News | September 9, 2013
A super time for super-Earths
The headlines have been coming thick and fast – a trio of SuperEarths in the habitable zone of Gliese 667C, two probably rocky planets in the Goldilocks zone around Kepler-62 and possible SuperEarths orbiting Tau Ceti and HD 40307 at just the right distance for liquid water to exist on their surfaces, albeit under certain conditions. These are all just from the past twelve months. Should those exoplanet hunters who are seeking out Earth 2, a planet where life as we know it could possibly exist, start to feel excited?
Not yet. Our knowledge of these planets is woefully incomplete. However, the times may be changing. While we cannot yet determine whether a planet is hospitable to life, David Kipping of the Harvard–Smithsonian Center for Astrophysics has led a team of astronomers to develop a new theoretical model that can tell us with one swift glance whether a SuperEarth – a world with two to ten times the mass of our planet and up to twice the diameter – has an atmosphere that might not be suitable for life. Consequently we could rule such worlds out of our search for analogs to Earth. It’s all about whether a planet has an atmosphere and how that atmosphere is connected to the relationship between a planet’s mass and diameter.
The two main exoplanet detecting techniques are beautifully complementary. When a planet transits its star – that is, passes in front of its star, blocking a fraction of the starlight – we can determine the diameter of the planet from the size of the transit. Meanwhile, that orbiting planet also exerts a gravitational tug on its parent star. If we can detect that tug we can calculate the planet’s mass based on the extent by which the planet is pulling on the star.
The only problem is that not all planets orbit their star at an appropriate angle for us to see a transit, while some exoplanets and their stars are too distant and faint for us to accurately measure their ‘radial velocity’ tug (many of the Kepler spacecraft’s candidate planets fall into this category). However, for those worlds where we are fortunate to know both properties, we can work out a planet’s volume and then divide the mass by the calculated volume to determine the planet’s density, which tells us whether it is likely rocky, gaseous or icy.
The model that Kipping has developed, along with Harvard’s Dimitar Sasselov and Princeton’s David Spiegel, allows an astronomer to plug in these numbers for mass and radius and, with the knowledge of the density, figure out if a planet – in particular a SuperEarth – has a light but extended atmosphere or a relatively thin, heavy atmosphere.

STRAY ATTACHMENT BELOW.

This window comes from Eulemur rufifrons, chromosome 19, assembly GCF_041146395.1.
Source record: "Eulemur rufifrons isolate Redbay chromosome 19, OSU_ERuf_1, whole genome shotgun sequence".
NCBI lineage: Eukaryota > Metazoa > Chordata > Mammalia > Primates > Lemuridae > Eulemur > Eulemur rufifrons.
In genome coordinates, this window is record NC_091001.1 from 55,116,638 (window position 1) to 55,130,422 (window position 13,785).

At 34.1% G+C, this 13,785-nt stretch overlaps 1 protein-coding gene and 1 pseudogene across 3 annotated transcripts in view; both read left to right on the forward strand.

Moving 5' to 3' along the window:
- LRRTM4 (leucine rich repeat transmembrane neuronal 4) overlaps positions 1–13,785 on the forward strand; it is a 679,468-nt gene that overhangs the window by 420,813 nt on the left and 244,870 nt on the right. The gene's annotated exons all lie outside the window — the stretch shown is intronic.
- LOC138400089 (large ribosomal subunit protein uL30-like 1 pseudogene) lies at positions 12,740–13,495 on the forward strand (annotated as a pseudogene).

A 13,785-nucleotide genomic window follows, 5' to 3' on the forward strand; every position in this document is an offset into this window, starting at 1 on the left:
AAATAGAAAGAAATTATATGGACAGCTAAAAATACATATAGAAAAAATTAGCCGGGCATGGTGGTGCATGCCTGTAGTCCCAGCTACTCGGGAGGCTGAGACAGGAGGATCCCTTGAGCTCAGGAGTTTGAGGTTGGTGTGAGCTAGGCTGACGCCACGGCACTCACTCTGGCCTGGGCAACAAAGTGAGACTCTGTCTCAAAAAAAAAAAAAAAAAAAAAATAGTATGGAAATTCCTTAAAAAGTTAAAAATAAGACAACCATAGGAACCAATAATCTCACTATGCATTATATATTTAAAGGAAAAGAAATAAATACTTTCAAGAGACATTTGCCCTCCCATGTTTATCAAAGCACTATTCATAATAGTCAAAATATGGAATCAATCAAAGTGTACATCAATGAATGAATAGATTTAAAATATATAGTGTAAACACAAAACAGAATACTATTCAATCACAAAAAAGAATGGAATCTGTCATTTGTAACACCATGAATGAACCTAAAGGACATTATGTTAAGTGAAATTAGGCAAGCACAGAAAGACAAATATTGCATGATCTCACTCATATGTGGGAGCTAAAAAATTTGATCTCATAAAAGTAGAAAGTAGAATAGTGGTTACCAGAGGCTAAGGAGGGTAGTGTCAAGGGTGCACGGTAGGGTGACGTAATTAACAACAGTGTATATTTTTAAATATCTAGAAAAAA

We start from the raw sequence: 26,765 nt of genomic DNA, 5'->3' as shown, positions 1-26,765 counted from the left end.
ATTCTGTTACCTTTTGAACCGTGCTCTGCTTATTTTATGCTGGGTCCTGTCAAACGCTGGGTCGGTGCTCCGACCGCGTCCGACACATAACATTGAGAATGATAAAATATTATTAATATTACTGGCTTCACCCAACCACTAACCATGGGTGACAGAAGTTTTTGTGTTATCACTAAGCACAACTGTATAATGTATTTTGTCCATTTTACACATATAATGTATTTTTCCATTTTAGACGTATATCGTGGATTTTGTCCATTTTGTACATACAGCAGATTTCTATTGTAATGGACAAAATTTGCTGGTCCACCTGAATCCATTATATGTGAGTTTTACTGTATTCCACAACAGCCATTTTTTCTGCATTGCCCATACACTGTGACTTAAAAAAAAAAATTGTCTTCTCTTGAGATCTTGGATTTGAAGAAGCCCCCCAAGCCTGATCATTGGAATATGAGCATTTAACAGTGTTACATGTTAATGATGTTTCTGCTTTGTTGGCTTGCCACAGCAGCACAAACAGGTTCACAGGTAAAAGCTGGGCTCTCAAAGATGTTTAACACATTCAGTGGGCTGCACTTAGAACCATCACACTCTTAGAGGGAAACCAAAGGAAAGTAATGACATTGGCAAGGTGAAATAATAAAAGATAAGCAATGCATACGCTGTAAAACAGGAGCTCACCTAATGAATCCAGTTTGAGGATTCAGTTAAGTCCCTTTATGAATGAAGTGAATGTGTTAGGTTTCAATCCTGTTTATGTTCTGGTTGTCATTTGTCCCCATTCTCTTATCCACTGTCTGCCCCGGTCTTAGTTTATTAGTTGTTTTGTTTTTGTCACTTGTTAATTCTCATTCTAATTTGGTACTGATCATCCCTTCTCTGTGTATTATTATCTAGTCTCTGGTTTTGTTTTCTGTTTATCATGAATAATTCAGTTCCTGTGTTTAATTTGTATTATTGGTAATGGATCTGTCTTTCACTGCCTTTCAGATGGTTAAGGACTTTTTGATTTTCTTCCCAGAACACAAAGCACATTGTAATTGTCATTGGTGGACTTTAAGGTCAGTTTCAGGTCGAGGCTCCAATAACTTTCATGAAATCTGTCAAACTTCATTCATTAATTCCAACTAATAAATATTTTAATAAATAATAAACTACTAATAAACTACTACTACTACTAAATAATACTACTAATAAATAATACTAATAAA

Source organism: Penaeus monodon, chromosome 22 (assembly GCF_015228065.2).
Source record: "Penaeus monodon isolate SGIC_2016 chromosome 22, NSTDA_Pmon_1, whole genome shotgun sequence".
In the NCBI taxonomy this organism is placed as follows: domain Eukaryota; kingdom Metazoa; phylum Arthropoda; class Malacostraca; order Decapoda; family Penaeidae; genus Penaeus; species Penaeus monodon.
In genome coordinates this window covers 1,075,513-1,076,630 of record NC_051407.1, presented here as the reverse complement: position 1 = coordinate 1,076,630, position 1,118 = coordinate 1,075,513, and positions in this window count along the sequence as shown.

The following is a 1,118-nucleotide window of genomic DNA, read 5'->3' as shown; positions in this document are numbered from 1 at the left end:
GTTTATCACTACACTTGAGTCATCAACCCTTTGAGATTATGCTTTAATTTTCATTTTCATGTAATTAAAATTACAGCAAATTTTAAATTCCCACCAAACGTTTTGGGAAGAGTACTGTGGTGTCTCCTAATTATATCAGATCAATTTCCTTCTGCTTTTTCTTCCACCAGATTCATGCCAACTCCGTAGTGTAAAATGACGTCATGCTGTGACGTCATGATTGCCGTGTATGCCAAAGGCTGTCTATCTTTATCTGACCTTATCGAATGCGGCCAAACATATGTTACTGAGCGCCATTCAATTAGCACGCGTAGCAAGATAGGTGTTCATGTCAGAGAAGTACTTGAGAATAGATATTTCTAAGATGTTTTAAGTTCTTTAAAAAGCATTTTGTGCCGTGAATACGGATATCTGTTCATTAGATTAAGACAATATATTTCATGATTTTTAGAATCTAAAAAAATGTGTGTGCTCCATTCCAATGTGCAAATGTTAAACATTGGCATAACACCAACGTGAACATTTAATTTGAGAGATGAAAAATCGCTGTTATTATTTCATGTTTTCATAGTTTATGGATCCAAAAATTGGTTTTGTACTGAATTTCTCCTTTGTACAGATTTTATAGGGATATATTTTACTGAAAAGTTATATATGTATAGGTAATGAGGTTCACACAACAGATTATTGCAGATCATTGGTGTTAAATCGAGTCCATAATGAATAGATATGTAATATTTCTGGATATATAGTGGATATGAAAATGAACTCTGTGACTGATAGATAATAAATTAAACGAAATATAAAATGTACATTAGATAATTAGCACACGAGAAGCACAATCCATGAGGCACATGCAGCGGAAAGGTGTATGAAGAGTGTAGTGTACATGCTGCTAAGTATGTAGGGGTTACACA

That’s important because Earth’s atmosphere is the latter kind – a hundred kilometer layer filled with the likes of nitrogen, oxygen, carbon dioxide, argon, water vapor and neon that contributes just 1.5 percent of Earth’s radius. We don’t know if an extended atmosphere of mostly hydrogen and helium – similar to Uranus’ or Neptune’s atmospheres but warmer – could support life, and so searches for Earth’s twin may want to avoid such worlds.
Solid, liquid or gas
The way Kipping, Sasselov and Spiegel’s model makes use of a graph that plots a planet’s mass against its radius, and where a world falls on that graph, tells us whether it is solid rock, partly watery or has a significant fraction of gas.
“There’s a full range of models that we think a SuperEarth can be built out of,” says Kipping. “You can make them out of iron, or out of silicate, or out of water, or some mixture of those things.”
However, when a planet transits a star, not only does the solid body of the planet block some of the starlight, but so too does its atmosphere. By simply detecting the planet’s silhouette we cannot automatically figure out which part is solid and which part is gaseous atmosphere. The mass-radius diagram, however, offers a way around this problem.
Kipping and his cohorts have calculated theoretical limits – boundary conditions – for each type of planet. The lower boundary condition denotes a SuperEarth made of solid rock with an iron core and lacking an atmosphere. The top boundary signifies a planet made entirely of water that, says Kipping, is probably impossible – there needs to be a solid core in there somewhere – and thus you cannot get a SuperEarth less dense than a water-world (purely gaseous planets, it is thought, cannot exist as small as SuperEarths and even Neptune-type worlds have a large rocky core lurking inside them). Therefore, if you discover a planet and plot its mass against its radius only to discover that it resides on the graph above the impossible pure-water line, then the only way to explain its apparent density given its radius is that it must have a large atmosphere.
Such mass-radius models have been around for a while, but what makes Kipping’s different is that they are based on a new understanding of the physics of materials placed under the enormous amounts of pressure that the interior of a SuperEarth would impose on them. Dimitar Sasselov, along with his student Li Zeng, was able to create superior models of the interior of SuperEarths using new laboratory technology that is able to simulate those pressures. They published their work in the March 2013 issue of the Publications of the Astronomical Society of the Pacific and Kipping’s mass-radius diagram, itself to be published in the Monthly Notices of the Royal Astronomical Society, is modeled around those interior structures derived by Sasselov and Zeng.
What does the model tell us about SuperEarths we have already discovered? Kipping, Spiegel and Sasselov concentrated on GJ 1214b, a world with six and a half times the mass and two and a half times the diameter of our planet that is orbiting a red dwarf star 47 light years away. Prior to now the planet had been a puzzle – no matter what wavelength it was observed in, the size of the planet was always the same, which shouldn’t happen because an atmosphere should be more opaque to some wavelengths than others. Was its atmosphere extended and topped with thick, opaque clouds, or was its atmosphere thin enough not to be noticed? Employing the mass–radius diagram settles the matter.
“Our method says that 20 percent of this planet’s radius is pure atmosphere, which strongly favors the idea of a very light, extended hydrogen-helium atmosphere with clouds on top,” says Kipping. “So we are able to come into this discussion with these two possibilities and say which is more likely, just based on the simple measurement of the mass and the radius of the planet.”